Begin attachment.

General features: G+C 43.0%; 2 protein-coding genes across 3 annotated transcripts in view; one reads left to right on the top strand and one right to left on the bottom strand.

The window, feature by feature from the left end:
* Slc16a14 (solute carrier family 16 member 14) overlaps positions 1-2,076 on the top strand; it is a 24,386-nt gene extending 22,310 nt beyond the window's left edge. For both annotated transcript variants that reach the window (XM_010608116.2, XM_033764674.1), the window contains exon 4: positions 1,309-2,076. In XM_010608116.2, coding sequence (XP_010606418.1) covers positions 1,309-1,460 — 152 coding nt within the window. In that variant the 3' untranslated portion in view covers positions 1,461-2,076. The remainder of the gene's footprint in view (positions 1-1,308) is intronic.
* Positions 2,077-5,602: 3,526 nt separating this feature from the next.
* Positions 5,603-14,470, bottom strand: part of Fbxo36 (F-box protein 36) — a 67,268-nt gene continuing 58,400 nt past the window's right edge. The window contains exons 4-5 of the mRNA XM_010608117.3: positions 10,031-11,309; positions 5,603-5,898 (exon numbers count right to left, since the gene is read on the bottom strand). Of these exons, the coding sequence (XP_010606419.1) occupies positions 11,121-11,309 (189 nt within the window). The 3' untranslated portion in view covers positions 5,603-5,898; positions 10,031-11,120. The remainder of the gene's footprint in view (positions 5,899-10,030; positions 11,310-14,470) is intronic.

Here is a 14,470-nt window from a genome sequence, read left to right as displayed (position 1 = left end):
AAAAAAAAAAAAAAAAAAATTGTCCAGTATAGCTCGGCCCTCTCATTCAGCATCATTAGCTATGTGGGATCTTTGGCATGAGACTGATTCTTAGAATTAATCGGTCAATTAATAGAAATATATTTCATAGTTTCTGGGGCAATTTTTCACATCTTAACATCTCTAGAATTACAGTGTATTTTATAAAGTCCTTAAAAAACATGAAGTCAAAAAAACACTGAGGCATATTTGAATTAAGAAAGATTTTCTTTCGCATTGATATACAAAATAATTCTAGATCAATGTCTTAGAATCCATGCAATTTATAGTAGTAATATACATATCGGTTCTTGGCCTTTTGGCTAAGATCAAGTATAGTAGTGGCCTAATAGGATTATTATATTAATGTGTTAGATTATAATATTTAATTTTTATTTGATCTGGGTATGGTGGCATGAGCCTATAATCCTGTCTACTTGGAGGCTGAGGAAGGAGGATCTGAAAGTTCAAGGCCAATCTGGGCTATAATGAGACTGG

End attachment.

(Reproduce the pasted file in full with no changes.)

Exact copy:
General features: G+C 43.0%; 2 protein-coding genes across 3 annotated transcripts in view; one reads left to right on the top strand and one right to left on the bottom strand.

The window, feature by feature from the left end:
* Slc16a14 (solute carrier family 16 member 14) overlaps positions 1-2,076 on the top strand; it is a 24,386-nt gene extending 22,310 nt beyond the window's left edge. For both annotated transcript variants that reach the window (XM_010608116.2, XM_033764674.1), the window contains exon 4: positions 1,309-2,076. In XM_010608116.2, coding sequence (XP_010606418.1) covers positions 1,309-1,460 — 152 coding nt within the window. In that variant the 3' untranslated portion in view covers positions 1,461-2,076. The remainder of the gene's footprint in view (positions 1-1,308) is intronic.
* Positions 2,077-5,602: 3,526 nt separating this feature from the next.
* Positions 5,603-14,470, bottom strand: part of Fbxo36 (F-box protein 36) — a 67,268-nt gene continuing 58,400 nt past the window's right edge. The window contains exons 4-5 of the mRNA XM_010608117.3: positions 10,031-11,309; positions 5,603-5,898 (exon numbers count right to left, since the gene is read on the bottom strand). Of these exons, the coding sequence (XP_010606419.1) occupies positions 11,121-11,309 (189 nt within the window). The 3' untranslated portion in view covers positions 5,603-5,898; positions 10,031-11,120. The remainder of the gene's footprint in view (positions 5,899-10,030; positions 11,310-14,470) is intronic.

Here is a 14,470-nt window from a genome sequence, read left to right as displayed (position 1 = left end):
AAAAAAAAAAAAAAAAAAATTGTCCAGTATAGCTCGGCCCTCTCATTCAGCATCATTAGCTATGTGGGATCTTTGGCATGAGACTGATTCTTAGAATTAATCGGTCAATTAATAGAAATATATTTCATAGTTTCTGGGGCAATTTTTCACATCTTAACATCTCTAGAATTACAGTGTATTTTATAAAGTCCTTAAAAAACATGAAGTCAAAAAAACACTGAGGCATATTTGAATTAAGAAAGATTTTCTTTCGCATTGATATACAAAATAATTCTAGATCAATGTCTTAGAATCCATGCAATTTATAGTAGTAATATACATATCGGTTCTTGGCCTTTTGGCTAAGATCAAGTATAGTAGTGGCCTAATAGGATTATTATATTAATGTGTTAGATTATAATATTTAATTTTTATTTGATCTGGGTATGGTGGCATGAGCCTATAATCCTGTCTACTTGGAGGCTGAGGAAGGAGGATCTGAAAGTTCAAGGCCAATCTGGGCTATAATGAGACTGG